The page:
Gallogly Family Genealogy Forum
The following extract is from the Oxford Companion to Irish History (Oxford University Press) and explains the origin of the word gallowglass from which the surname Gallogly is derived -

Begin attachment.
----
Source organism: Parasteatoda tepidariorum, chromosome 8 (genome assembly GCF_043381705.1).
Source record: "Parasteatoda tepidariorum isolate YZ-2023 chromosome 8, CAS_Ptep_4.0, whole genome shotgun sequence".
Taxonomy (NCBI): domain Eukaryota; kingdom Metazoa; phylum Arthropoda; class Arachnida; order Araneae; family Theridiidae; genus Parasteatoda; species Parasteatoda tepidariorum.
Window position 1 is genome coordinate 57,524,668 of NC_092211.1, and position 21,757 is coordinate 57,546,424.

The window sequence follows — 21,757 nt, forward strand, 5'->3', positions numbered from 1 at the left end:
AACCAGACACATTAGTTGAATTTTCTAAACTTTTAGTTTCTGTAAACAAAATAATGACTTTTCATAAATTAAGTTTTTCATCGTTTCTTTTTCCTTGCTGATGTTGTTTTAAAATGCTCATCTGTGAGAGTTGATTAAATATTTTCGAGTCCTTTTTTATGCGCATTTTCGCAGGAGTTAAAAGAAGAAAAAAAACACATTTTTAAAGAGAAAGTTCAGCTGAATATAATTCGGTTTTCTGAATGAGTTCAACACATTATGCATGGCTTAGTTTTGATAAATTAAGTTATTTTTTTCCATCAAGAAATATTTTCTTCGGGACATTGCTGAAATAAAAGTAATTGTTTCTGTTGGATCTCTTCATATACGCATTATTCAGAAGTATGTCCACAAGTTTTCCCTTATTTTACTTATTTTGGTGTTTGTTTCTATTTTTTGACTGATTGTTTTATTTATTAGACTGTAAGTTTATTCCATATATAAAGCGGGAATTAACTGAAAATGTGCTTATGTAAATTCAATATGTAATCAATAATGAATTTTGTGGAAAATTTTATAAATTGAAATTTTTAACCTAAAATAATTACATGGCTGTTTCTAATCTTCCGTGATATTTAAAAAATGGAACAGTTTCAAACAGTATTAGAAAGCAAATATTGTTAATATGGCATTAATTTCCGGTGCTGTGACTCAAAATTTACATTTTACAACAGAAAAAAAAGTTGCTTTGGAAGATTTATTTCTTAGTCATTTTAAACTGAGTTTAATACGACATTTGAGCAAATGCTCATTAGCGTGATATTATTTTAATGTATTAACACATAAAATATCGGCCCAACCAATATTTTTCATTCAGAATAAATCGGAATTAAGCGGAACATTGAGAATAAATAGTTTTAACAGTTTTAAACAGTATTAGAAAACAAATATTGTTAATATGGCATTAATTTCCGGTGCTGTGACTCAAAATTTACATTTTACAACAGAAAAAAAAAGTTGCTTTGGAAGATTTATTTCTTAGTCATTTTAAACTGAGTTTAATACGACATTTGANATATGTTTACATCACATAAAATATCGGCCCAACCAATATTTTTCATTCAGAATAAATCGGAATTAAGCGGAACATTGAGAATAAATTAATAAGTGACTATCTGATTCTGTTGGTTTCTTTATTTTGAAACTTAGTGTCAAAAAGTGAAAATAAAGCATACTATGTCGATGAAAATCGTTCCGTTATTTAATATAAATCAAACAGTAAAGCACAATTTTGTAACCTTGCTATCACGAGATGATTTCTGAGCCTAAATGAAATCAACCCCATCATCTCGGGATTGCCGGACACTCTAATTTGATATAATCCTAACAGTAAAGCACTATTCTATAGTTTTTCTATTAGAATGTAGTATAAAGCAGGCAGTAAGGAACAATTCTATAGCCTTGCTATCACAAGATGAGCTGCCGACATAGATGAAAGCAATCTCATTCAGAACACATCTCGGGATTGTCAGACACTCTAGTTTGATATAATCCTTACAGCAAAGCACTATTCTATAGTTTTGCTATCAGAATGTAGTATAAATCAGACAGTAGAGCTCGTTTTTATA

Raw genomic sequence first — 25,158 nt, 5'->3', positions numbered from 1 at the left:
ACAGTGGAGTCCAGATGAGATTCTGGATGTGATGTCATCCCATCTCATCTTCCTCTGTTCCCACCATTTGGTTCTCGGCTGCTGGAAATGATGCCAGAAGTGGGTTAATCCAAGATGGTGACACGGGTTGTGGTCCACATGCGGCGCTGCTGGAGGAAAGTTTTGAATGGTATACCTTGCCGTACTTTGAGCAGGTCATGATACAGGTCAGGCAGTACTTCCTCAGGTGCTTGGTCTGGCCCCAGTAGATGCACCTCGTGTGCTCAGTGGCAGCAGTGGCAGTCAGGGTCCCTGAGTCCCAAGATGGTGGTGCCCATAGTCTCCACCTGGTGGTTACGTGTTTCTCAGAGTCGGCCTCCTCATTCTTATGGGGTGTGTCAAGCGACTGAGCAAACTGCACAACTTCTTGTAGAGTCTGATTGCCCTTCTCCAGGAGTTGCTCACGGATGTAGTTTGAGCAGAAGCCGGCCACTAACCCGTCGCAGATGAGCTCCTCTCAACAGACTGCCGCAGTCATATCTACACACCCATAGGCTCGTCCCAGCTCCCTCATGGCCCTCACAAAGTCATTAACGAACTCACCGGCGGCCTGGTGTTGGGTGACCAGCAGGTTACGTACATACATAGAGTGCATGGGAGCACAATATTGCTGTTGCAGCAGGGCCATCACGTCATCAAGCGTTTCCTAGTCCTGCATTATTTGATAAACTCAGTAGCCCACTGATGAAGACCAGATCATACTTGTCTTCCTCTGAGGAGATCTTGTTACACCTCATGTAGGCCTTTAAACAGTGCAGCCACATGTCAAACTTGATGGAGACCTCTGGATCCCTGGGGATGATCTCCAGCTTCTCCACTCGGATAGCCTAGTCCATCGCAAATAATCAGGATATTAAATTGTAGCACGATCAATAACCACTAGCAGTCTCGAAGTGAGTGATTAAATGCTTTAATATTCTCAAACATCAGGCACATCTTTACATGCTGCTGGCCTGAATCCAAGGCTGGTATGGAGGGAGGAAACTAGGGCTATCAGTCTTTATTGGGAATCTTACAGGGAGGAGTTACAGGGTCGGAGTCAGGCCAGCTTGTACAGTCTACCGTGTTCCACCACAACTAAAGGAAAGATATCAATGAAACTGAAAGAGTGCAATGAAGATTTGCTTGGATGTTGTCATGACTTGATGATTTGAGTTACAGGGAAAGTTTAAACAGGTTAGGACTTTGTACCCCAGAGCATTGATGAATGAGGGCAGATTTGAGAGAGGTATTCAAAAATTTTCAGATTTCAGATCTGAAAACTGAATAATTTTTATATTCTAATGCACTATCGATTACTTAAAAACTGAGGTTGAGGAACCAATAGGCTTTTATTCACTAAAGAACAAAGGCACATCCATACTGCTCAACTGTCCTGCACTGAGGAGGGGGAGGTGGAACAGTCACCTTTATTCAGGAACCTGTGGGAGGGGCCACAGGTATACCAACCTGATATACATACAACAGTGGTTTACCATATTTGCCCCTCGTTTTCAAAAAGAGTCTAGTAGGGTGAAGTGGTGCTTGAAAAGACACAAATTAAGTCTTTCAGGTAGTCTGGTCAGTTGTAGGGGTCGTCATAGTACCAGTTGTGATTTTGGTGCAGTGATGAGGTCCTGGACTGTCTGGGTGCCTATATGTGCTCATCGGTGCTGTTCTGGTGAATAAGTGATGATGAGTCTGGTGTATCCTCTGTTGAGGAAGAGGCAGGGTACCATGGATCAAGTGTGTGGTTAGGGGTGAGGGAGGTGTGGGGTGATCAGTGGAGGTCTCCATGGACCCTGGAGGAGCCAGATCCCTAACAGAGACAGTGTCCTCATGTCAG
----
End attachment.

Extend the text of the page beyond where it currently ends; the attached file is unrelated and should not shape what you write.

gallowglass (Ir. gallóglach,'foreign warrior' or warrior from the Innse Gall, the Hebrides'. In the 11th and 12th centuries Irish sources indicate that some provincial kings already used mercenaries from the Hebrides, chiefly as bodyguards, but from the mid-13th century larger troops, under the name of gallóglaigh, or gallowglass, were imported from Argyle and the Western Isles of Scotland by the chiefs of Ulster and north Connacht, where they played a significant role in stiffening Irish resistance to the extension of English settlements. They were armoured foot soldiers, wielding long - and short-handed battleaxes, spears and two-handed swords, and their value lay in their ability to beat off a cavalry charge, forming a wall of defence across the battlefield from behind which the light Irish horsemen could make short charges before retreating and regrouping. They were lead by their own chieftains, MacDonalds, McSweeneys, MacCabes, MacSheehys, and MacLeods, who received grants of land in various parts of Ireland from the lords who employed them, and became part of the hereditary nobility of Ireland. By the 15th and 16th centuries Irish and Anglo-Irish lords in Munster and Leinster also employed them, often as bodyguards or for policing duties. (Entry by Dr.Katherine Simms, University of Dublin, Trinity College)
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